This excellent illustrated guide provides detailed information for the general public on how to distinguish a legal trap from an illegal trap. The updated version also includes information about a new trap which is known by several common names: clam trap, snapper trap, butterfly trap and Larsen mate trap. This particular trap is causing controversy: the game-shooting industry argues it is legal and safe whereas others strongly disagree and some have even suggested its use could be an offence under animal welfare legislation, although this has yet to be tested in a court of law. It is understood that SNH is still consulting about the lawfulness of this trap and more information should be forthcoming in the near future (see here).

The SGA’s views on the clam trap can be read here and here. A copy of their consultation response to SNH on the use of clam traps can be read here.

A copy of the SRPBA’s (now called Scottish Land and Estates) consultation response to SNH on the use of clam traps can be read here. Its interesting to compare this with the SGA’s response – copy and paste, anyone?

Click here to read OneKind’s updated article – Traps in our Countryside: a walker’s guide.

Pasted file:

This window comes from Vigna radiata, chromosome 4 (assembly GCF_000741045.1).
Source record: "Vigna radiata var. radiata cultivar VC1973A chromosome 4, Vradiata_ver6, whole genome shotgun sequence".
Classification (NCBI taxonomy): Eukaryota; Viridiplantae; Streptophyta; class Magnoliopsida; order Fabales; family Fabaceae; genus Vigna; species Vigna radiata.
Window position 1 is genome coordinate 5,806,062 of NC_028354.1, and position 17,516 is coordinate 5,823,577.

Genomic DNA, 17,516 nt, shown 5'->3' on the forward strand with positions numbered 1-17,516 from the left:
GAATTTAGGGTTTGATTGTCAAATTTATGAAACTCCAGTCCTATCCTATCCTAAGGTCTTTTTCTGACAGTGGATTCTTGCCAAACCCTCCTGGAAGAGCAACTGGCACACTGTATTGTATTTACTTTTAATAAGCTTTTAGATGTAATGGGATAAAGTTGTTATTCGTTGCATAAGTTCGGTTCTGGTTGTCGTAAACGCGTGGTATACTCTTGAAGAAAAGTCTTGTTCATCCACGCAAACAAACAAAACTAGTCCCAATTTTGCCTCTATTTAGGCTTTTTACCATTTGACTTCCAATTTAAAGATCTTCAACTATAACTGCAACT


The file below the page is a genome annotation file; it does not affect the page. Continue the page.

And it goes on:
Click here to read our recent article – Crow Traps: what you should know.

13
Jun
12

Another peregrine site attacked

The BBC is reporting an attack on a peregrine site at a quarry in Staffordshire.

Someone tried to steal or kill three chicks at the site between Monday evening and Tuesday morning. Quarry staff found a rope above the nest site, and the three chicks were found scattered across the site. It’s understood all three are now safe. Police are investigating.

BBC news article here

13
Jun
12

Devon & Cornwall police issue bird poisoning alert

Devon & Cornwall Police continue their impressive proactive stance against wildlife crime by today issuing a press release to warn the general public to be on the look out for poisoned birds and poisoned baits.

The alert has been issued to the local community in an area with a history of raptor poisoning, including previous attempts to poison peregrines. The public have been warned about the potentially fatal consequences of coming in to contact with the poisons used, and have been reassured that regular police patrols will be undertaken in the area.

We don’t see enough of this sort of proactive approach (although last year West Yorkshire Police did send out a public warning after poisoned bait was discovered – see here, as did Northern Constabulary, see here).

Once again, Police Wildlife Crime Officer PC Josh Marshall deserves huge plaudits for his efforts. Earlier this year Josh was behind a scheme to attach covert cameras at vulnerable raptor nest sites that resulted in catching two men disturbing a peregrine site within 48 hours of installing the equipment (see here). Somebody needs to get him and his enlightened bosses up to Scotland to provide training workshops for every single police force.

See here for the police poisoning alert.